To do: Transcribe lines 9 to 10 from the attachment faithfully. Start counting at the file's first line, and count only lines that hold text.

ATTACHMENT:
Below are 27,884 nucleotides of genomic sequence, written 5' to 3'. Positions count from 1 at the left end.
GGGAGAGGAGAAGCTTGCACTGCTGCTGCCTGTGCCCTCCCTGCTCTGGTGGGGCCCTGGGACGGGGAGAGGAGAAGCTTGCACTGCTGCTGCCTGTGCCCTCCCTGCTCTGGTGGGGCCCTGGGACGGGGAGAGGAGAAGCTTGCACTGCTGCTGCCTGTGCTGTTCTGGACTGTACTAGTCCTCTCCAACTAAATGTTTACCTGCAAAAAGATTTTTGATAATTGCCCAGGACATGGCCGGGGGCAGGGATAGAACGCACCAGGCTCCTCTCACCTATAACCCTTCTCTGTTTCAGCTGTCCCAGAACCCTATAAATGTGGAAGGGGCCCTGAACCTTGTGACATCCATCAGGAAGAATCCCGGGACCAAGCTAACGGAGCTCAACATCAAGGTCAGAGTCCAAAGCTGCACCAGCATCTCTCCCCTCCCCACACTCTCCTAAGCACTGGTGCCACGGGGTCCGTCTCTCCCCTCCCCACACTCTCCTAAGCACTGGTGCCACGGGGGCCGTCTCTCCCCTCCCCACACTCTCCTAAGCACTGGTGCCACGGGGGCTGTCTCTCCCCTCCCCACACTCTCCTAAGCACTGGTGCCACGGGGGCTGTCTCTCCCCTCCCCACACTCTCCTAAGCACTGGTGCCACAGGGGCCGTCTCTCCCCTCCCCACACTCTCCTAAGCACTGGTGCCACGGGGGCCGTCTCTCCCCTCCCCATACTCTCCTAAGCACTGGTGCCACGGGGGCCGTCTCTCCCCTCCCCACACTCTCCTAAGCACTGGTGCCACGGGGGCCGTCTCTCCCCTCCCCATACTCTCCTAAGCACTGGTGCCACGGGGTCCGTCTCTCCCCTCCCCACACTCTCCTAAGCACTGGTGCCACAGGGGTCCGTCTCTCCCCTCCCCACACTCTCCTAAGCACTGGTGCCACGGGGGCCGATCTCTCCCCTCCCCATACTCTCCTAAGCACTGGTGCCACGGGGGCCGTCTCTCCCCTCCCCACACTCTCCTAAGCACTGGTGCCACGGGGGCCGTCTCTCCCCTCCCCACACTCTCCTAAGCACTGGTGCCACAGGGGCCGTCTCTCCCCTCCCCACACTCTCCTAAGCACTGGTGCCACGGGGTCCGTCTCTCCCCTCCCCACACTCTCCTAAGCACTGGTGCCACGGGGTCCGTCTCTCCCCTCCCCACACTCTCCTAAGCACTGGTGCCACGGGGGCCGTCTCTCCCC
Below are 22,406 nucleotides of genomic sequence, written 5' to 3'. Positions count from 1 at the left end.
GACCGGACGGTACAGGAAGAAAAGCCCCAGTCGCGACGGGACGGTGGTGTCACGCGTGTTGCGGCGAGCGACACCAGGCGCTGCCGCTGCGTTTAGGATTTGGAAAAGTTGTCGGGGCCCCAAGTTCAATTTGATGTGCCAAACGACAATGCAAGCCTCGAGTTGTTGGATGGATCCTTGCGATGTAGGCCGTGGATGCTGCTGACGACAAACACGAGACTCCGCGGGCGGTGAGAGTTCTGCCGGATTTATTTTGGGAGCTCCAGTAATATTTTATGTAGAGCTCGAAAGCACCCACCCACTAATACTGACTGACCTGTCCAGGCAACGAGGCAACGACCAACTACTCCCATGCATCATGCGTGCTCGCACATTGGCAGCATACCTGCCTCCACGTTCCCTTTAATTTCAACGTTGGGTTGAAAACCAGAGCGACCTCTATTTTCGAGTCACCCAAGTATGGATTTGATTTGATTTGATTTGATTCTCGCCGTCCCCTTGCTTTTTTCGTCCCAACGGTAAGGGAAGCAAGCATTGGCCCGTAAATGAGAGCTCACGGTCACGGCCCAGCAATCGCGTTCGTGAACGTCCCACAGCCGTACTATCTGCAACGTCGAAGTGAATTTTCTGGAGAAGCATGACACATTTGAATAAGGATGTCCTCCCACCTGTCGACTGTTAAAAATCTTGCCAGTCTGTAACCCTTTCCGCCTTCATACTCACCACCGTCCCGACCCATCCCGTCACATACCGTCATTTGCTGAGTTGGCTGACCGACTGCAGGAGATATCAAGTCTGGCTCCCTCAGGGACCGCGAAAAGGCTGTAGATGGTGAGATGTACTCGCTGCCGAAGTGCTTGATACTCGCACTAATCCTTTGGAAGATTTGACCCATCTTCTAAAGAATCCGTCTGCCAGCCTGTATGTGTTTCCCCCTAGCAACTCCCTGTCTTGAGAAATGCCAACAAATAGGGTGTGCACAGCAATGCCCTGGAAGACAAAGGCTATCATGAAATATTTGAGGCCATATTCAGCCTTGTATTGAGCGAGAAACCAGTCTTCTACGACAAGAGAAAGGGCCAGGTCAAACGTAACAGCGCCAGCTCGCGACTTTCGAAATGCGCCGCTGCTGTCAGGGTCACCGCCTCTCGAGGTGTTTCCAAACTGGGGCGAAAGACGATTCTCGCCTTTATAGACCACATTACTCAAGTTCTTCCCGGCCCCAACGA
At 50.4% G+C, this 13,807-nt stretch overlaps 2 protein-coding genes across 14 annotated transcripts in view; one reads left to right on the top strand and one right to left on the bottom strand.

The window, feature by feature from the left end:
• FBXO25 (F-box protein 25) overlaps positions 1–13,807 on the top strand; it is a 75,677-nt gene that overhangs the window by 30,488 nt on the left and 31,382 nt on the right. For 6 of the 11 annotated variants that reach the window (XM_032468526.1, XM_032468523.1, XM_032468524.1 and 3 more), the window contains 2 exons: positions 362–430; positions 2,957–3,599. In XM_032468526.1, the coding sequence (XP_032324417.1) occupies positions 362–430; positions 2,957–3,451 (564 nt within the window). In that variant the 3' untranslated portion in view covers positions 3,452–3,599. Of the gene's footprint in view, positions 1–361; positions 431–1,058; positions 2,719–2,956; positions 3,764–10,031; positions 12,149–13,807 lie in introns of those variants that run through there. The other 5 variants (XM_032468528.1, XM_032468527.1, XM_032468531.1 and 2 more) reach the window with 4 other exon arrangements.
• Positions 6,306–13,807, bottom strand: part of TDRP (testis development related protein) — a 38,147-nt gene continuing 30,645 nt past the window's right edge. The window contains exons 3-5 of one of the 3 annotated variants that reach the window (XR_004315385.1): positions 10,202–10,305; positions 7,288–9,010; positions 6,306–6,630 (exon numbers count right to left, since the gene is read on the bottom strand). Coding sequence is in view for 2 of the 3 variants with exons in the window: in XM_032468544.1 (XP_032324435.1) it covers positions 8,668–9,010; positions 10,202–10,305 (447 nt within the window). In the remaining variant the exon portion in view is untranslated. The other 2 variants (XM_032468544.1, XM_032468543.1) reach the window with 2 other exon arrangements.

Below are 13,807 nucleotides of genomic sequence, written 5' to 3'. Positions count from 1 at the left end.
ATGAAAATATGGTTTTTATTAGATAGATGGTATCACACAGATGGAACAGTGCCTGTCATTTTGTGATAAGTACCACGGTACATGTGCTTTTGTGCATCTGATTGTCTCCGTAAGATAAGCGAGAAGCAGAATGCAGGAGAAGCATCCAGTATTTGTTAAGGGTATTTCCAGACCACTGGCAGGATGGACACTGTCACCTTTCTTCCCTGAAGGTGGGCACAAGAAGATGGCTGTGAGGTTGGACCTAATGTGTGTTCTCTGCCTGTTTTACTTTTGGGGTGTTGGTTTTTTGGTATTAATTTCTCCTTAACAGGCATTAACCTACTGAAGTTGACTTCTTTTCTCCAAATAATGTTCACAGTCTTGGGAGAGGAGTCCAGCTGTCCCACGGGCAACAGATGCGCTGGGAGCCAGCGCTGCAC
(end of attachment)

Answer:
Below are 13,807 nucleotides of genomic sequence, written 5' to 3'. Positions count from 1 at the left end.
ATGAAAATATGGTTTTTATTAGATAGATGGTATCACACAGATGGAACAGTGCCTGTCATTTTGTGATAAGTACCACGGTACATGTGCTTTTGTGCATCTGATTGTCTCCGTAAGATAAGCGAGAAGCAGAATGCAGGAGAAGCATCCAGTATTTGTTAAGGGTATTTCCAGACCACTGGCAGGATGGACACTGTCACCTTTCTTCCCTGAAGGTGGGCACAAGAAGATGGCTGTGAGGTTGGACCTAATGTGTGTTCTCTGCCTGTTTTACTTTTGGGGTGTTGGTTTTTTGGTATTAATTTCTCCTTAACAGGCATTAACCTACTGAAGTTGACTTCTTTTCTCCAAATAATGTTCACAGTCTTGGGAGAGGAGTCCAGCTGTCCCACGGGCAACAGATGCGCTGGGAGCCAGCGCTGCAC